How to Test Switch Contacts for Voltage Drop
Voltage Drop Testing Switch Contacts
We find switch contacts in: relays, turn signal levers, circuit breakers, head light, dimmer, and ignition switches, etc. The switch contact surfaces in all of these devices are made of conducting material, and, when new, should not cause voltage drops that affect the load. Do to constant use, switch contact surfaces can become pitted. Pitting increases the “air gap” of the switch contacts and causes resistance. This resistance causes heat, which causes more resistance. Resistance anywhere in a current path causes a voltage drop. If the resistance of the switch contact surfaces becomes great enough, a voltage drop across the contacts that was not engineered appears. This voltage drop robs voltage, intended for the load, because it is in series with the load. The end result is that the load does not work as engineered.
If the switch is mechanical and is located on the feed side of the circuit,
This quick test can tell you if the switch is bad.
1. Put the DVOM neg. (-) at battery neg. (-).
2. Put the DVOM pos. (+) on the wire connection from the switch that goes to the load.
3. The load must be operating.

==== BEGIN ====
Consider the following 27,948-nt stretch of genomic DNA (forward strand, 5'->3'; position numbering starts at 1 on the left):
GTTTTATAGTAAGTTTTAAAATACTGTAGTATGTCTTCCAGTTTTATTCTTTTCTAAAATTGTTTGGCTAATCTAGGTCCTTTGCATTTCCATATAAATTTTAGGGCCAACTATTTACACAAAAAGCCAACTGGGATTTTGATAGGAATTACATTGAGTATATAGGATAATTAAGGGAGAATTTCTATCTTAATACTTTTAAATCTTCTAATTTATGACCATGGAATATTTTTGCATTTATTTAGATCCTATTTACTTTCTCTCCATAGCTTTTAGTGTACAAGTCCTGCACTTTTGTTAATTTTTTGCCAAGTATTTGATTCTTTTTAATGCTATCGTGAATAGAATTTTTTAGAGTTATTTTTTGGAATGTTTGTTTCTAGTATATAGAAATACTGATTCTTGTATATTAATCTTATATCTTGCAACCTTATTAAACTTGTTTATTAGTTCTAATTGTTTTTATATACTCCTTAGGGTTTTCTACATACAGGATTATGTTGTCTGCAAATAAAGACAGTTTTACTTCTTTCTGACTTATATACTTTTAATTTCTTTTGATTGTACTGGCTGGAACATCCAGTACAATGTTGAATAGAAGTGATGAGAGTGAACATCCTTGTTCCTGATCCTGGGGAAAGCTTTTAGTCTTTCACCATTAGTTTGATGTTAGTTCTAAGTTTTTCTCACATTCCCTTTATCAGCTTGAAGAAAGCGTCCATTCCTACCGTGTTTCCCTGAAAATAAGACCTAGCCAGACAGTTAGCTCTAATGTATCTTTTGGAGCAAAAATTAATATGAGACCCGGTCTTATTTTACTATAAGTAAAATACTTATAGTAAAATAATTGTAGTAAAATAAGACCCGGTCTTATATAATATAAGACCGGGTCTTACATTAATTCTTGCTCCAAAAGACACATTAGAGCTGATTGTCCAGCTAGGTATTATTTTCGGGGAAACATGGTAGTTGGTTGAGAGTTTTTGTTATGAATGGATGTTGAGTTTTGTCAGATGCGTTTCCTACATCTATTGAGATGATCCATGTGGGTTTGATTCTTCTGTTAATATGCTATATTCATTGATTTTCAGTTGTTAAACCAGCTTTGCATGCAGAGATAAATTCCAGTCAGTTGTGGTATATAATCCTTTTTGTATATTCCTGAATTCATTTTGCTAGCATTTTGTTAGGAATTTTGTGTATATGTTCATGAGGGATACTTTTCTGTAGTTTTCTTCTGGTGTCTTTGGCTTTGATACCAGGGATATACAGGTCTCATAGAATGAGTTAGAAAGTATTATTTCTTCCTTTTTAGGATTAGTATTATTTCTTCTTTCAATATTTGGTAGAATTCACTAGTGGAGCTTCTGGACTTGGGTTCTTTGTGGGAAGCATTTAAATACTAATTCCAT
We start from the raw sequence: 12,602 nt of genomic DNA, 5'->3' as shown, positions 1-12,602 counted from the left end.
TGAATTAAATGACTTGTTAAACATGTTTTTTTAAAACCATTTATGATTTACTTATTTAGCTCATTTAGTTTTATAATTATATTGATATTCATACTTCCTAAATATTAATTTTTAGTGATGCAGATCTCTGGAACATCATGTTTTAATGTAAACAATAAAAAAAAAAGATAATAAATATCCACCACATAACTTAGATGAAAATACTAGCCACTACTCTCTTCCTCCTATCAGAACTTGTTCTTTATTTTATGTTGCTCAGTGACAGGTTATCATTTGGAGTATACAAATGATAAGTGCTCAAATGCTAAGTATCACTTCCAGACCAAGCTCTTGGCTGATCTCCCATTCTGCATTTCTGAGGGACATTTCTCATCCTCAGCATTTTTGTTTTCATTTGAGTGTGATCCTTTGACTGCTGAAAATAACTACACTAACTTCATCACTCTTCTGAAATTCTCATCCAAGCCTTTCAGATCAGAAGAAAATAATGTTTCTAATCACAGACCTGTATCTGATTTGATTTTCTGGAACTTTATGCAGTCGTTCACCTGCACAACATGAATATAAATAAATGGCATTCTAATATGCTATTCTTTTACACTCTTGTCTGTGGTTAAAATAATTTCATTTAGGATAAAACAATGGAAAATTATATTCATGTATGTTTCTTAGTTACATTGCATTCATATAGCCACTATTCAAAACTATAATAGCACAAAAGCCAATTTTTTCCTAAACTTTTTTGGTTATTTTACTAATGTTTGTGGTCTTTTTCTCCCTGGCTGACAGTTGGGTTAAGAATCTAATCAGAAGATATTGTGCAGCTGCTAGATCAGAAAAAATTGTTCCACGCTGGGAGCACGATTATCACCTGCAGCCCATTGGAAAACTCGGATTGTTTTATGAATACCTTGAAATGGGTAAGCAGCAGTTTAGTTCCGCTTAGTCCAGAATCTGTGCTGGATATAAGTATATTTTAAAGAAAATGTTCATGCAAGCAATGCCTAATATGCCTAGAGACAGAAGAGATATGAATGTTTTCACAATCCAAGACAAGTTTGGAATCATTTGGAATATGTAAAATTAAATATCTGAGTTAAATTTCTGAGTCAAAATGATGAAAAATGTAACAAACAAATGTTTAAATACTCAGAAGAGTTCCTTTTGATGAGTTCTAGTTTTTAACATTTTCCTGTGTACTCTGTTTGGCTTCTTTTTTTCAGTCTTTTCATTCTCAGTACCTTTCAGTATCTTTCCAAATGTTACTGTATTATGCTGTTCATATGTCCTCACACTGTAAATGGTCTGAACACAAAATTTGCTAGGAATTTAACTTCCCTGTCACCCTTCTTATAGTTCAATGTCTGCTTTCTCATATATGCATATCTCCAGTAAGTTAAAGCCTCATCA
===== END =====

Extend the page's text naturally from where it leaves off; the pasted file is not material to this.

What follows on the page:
4. A good switch is indicated when the meter reads within ½ volt of what the battery voltage reads for a low amp circuit, and within; 1 1/2 volt of battery voltage for a high amp circuit.
If the switch is mechanical and is located on the ground side of the circuit, this quick test can tell you if the switch is bad.
Put the DVOM neg.(-) on battery neg. (-).
Put the DVOM pos (+) on the output of the load, (non-computer controlled).
The load must be operating.
A good switch is indicated when the meter shows no more than .100volts (100mvolts).
Note: if the “switch” on the ground side is in the computer (a transistor), the voltage drop between the exit side of the load and ground could be as much as 1.5volts. What you are reading here is the voltage required to turn on the transistor circuits.
Quick test for any mechanical switch using an ohmmeter.
1. Circuit is off.
2. Place the ohmmeter across the switch.
3. Make sure switch contacts are closed.
4. 1 ohm of resistance across any mechanical switch contacts tells you that you have a bad switch.
Be sure you know if the switch
Is “NO” normally opened, or “NC” normally closed.